McLean, Gordon. One Man Writes (2009). Careers>Documentation>Technical Writing>Estimating

83.
#38600

The Blame Game of RTFM

It may surprise you to find that the wikipedia entry for RTFM is a actually longer than the Wikipedia entry for technical communication. The RTFM response captures the disconnect between technical writers and end-users. Presumably, technical writers include the information in the help material that users ask about. Yet users often don’t take the time to consult the manual to find the answer. If only the users weren’t so lazy, the writer thinks, and mumbles RTFM in response to their question. On the flip side, the user thinks, if only the manual/application weren’t so crappy, then I wouldn’t need to ask others for the information I need.

Johnson, Tom H. I'd Rather Be Writing (2012). Articles>Documentation>Usability>Technical Writing

84.
#37624

The Blur Test for Assessing Page Design in Technical Documentation

The “blur test” is a technique for testing the design of a user interface (UI) or an image. The idea is to squint, or to blur the image in some other way, so that you see the areas of contrast and how they attract your attention. Perhaps we can use the blur test to analyse the design of a page in our technical documentation too.

Maddox, Sarah. ffeathers (2010). Articles>Documentation>Usability>Assessment

85.
#30778

Bring on Rich Media   (PDF)   (members only)

Technical communicators must adapt to the changing dynamics presented by the addition of rich media in the technical documentation space. Discover some suggestions for how to do so.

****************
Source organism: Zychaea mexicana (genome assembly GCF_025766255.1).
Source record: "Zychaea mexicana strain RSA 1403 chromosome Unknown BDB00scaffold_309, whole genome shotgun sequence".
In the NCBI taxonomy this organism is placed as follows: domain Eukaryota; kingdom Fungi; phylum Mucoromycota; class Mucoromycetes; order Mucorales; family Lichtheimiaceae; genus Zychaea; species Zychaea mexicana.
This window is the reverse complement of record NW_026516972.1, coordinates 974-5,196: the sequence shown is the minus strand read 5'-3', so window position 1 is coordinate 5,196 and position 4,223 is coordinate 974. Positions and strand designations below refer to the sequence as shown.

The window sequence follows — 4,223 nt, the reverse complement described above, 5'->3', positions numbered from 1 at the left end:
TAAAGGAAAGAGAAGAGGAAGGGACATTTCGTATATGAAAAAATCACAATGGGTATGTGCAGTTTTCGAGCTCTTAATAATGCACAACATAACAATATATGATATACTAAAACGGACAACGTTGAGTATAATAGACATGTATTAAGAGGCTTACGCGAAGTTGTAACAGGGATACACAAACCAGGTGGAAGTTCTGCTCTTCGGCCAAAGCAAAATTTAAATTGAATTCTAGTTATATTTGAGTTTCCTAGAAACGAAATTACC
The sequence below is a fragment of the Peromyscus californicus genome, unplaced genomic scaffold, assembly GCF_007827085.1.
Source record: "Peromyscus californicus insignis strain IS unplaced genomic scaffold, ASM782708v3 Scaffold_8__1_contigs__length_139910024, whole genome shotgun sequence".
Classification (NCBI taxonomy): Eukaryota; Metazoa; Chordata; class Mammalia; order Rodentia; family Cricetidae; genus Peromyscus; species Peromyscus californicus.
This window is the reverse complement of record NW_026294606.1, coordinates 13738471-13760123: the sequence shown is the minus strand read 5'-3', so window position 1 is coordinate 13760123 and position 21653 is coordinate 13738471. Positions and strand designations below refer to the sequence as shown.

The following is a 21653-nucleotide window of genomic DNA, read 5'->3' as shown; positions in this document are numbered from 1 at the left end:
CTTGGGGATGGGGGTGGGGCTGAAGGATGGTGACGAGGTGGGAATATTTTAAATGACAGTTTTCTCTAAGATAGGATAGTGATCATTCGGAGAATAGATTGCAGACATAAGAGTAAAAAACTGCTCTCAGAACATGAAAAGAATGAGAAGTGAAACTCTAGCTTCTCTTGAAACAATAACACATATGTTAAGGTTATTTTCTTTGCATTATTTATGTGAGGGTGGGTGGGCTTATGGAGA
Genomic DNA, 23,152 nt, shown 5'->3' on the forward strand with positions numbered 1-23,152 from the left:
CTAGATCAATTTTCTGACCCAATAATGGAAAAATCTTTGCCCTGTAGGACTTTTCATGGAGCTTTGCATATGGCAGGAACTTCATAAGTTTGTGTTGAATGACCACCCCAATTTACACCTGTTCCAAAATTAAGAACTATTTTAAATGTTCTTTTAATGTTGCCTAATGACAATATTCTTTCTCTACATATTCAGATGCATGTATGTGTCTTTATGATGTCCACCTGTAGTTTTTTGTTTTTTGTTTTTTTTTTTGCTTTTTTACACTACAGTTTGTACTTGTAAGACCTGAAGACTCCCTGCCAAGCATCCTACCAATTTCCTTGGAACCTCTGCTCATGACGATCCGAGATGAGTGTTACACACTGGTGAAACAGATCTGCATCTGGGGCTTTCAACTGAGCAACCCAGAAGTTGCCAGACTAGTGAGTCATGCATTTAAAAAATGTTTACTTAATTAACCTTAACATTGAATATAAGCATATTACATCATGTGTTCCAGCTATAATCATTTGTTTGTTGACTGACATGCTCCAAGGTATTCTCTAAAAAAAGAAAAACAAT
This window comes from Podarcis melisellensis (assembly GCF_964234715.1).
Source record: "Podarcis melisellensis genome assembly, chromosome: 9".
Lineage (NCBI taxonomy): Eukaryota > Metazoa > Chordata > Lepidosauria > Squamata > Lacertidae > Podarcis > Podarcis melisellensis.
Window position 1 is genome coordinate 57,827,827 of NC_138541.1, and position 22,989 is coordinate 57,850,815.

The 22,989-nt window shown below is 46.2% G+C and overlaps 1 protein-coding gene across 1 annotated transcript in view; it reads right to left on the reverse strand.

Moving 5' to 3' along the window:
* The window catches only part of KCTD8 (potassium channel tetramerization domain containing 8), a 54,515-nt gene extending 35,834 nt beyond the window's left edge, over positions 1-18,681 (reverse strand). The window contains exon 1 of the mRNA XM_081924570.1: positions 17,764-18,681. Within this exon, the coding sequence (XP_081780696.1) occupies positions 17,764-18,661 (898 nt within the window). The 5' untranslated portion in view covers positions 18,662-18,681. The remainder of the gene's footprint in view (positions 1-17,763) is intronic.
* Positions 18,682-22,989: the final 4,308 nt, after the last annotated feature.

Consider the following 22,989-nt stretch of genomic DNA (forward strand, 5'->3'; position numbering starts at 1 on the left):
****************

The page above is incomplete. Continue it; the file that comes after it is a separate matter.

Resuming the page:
Ortega, Dan. Intercom (2008). Articles>Documentation>Multimedia>Flash

86.
#34507

Bringing Help to the Forefront: Strategies to Increase the Usability of Your Software User Assistance and Your Product   (PDF)   (members only)

Makes the case for embedded help as one of the most effective ways to integrate help within an interface. Although it can be difficult, Bleiel illustrates a way to “elegantly implement and map embedded help.”

Bleiel, Nicoletta A. Intercom (2009). Articles>Documentation>Help>Usability

87.
#13567

Brokedown Palace Part 2: Workflows for Fun and Profit

If you're going to toss out your user guides, you'd better have a good user interface and concise supporting materials. Workflows can help you both in the design of the user interface and in the creation of job aids for the people who use your product. A workflow is a compact and effective way to describe the flow of any procedure. How many times have you grumbled about the design of a piece of software or Web site that you've been trying to use? Chances are that no one ever sat down to model it using the workflow technique.

Knowles, Michael. Write Thinking (2002). Articles>Writing>Documentation

88.
#21505

Browse Sequence in Online Help   (PDF)

A browse sequence enables users to navigate through a series of help topics in the sequence established by the help author. Although often omitted from help systems, the browse sequence is useful and will become essential as print documentation diminishes. Effective design options for a browse sequence include multiple segments, rings, branching, and the use of a browse button to take the user to the first topic in the current segment of the browse sequence.

Farkas, David K. and Bruce R. Gibbs. STC Proceedings (1994). Articles>Documentation>Online>Help

89.
#37054